• How Do I Enable Vista Administrator Account

    Yes, there is also an admin account in Windows 10 for system administration, but this admin account is also disabled under Windows 10, and can be activated if. Enable Administrator account OR Reset Admin account password Offline in Windows 8, Windows 7 or Windows Vista. In a previous article we explained how to enable the.

    Yes, there is also an admin account in Windows 10 for system administration, but this admin account is also disabled under Windows 10, and can be activated if. Enable Administrator account OR Reset Admin account password Offline in Windows 8, Windows 7 or Windows Vista. In a previous article we explained how to enable the.

    Administrators can change security settings. Back in the days of Windows XP IT administrators could disable the local administrator account on domain joined computers but still be able to use the account if they. How to Enable Regedit. In normal situations, administrator accounts should always have access to the Registry Editor on a Windows computer. If you get a message. The Security Options section of Group Policy configures computer security settings for digital data signatures, Administrator and Guest account names, access to. Enabling the local Administrator account adds it to the sign-in screen. In Windows 10, as in every release since Windows Vista, the built-in Administrator account is.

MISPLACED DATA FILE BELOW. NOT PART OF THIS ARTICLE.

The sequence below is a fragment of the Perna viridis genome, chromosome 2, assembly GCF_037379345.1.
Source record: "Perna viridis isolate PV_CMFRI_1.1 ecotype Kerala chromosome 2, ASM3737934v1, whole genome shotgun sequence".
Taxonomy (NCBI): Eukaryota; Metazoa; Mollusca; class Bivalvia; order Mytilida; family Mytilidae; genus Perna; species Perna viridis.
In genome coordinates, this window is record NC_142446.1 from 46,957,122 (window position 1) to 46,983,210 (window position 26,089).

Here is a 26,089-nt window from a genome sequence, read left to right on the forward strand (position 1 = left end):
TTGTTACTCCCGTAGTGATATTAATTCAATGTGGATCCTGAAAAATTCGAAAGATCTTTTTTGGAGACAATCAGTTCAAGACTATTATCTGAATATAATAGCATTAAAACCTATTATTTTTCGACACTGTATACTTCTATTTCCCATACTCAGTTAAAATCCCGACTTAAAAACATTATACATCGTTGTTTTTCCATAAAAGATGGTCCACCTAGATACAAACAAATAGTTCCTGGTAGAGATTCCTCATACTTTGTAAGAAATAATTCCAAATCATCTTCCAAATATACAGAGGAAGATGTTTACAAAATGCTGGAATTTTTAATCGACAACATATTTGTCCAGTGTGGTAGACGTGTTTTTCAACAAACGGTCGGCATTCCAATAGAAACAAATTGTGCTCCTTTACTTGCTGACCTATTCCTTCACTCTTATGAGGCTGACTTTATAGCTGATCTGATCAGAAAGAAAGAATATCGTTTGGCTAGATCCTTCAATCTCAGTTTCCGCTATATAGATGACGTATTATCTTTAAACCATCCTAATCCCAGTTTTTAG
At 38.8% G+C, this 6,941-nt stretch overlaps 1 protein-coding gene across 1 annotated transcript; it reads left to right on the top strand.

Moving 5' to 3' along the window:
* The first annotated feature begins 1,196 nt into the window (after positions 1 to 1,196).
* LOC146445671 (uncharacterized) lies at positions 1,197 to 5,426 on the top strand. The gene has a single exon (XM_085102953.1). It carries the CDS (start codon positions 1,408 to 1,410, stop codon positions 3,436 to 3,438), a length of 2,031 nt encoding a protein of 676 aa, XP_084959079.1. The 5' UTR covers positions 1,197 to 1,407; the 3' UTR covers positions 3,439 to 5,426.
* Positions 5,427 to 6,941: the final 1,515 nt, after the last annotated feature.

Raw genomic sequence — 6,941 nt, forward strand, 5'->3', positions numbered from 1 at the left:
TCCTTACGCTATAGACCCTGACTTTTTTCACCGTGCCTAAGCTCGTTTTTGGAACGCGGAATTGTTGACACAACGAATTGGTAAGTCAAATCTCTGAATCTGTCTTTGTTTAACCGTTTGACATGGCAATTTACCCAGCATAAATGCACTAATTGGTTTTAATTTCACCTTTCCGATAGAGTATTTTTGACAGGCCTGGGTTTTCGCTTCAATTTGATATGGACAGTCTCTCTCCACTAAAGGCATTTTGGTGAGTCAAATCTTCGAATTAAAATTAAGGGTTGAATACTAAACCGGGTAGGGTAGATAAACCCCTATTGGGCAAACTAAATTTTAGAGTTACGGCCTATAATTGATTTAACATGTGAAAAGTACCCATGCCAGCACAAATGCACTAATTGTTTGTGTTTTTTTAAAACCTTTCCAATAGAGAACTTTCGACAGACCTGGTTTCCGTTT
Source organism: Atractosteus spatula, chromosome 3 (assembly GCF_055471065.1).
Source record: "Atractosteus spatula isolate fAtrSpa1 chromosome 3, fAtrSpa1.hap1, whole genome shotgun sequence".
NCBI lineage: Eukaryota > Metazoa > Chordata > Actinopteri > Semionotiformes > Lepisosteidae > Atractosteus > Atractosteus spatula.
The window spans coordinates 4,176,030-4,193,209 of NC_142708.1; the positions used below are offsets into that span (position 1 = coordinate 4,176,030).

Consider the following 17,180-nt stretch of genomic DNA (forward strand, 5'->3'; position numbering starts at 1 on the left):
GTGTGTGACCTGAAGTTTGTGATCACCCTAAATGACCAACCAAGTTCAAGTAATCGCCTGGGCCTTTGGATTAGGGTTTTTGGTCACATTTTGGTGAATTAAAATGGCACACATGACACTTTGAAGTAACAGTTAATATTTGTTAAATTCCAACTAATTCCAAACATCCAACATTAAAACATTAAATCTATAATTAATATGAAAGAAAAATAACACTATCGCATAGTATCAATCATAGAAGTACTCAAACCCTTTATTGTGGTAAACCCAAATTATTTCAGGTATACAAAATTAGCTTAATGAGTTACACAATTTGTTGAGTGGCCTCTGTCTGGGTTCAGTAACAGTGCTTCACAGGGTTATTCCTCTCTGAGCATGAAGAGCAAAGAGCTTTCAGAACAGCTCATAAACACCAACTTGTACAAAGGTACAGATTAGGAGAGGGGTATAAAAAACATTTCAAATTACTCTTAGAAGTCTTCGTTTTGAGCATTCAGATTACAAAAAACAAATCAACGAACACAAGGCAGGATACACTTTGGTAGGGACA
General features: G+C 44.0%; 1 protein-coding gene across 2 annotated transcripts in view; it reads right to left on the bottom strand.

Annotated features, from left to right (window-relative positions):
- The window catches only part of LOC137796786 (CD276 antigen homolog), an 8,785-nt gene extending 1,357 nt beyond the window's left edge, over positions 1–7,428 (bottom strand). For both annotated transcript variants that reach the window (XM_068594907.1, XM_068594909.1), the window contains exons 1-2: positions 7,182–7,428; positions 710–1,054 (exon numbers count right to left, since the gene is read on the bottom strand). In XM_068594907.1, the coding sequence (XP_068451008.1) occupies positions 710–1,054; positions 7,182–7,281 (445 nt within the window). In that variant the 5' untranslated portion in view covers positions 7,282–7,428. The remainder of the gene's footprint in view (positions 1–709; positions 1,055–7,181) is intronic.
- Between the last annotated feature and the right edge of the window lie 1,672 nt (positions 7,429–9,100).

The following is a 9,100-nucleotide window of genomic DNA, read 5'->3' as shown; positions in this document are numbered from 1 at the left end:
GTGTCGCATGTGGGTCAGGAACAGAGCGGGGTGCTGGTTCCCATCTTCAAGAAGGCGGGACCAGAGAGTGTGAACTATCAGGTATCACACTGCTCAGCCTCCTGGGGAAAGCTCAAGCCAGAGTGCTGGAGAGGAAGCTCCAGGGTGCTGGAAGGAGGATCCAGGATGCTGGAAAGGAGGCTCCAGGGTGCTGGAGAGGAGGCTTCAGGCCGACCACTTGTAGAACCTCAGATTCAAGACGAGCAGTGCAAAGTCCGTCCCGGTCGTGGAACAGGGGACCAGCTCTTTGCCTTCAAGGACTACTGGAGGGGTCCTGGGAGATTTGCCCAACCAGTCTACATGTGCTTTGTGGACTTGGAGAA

Security Options. The Security Options section of Group Policy configures computer security settings for digital data signatures, Administrator and Guest account names, access to floppy disk and CD drives, driver installation behavior, and logon prompts. You can configure the security options settings in the following location within the Group Policy Object Editor: Computer Configuration\Windows Settings\Security Settings\Local Policies\Security Options.

    How Do I Enable Vista Administrator AccountHow Do I Enable Vista Administrator Account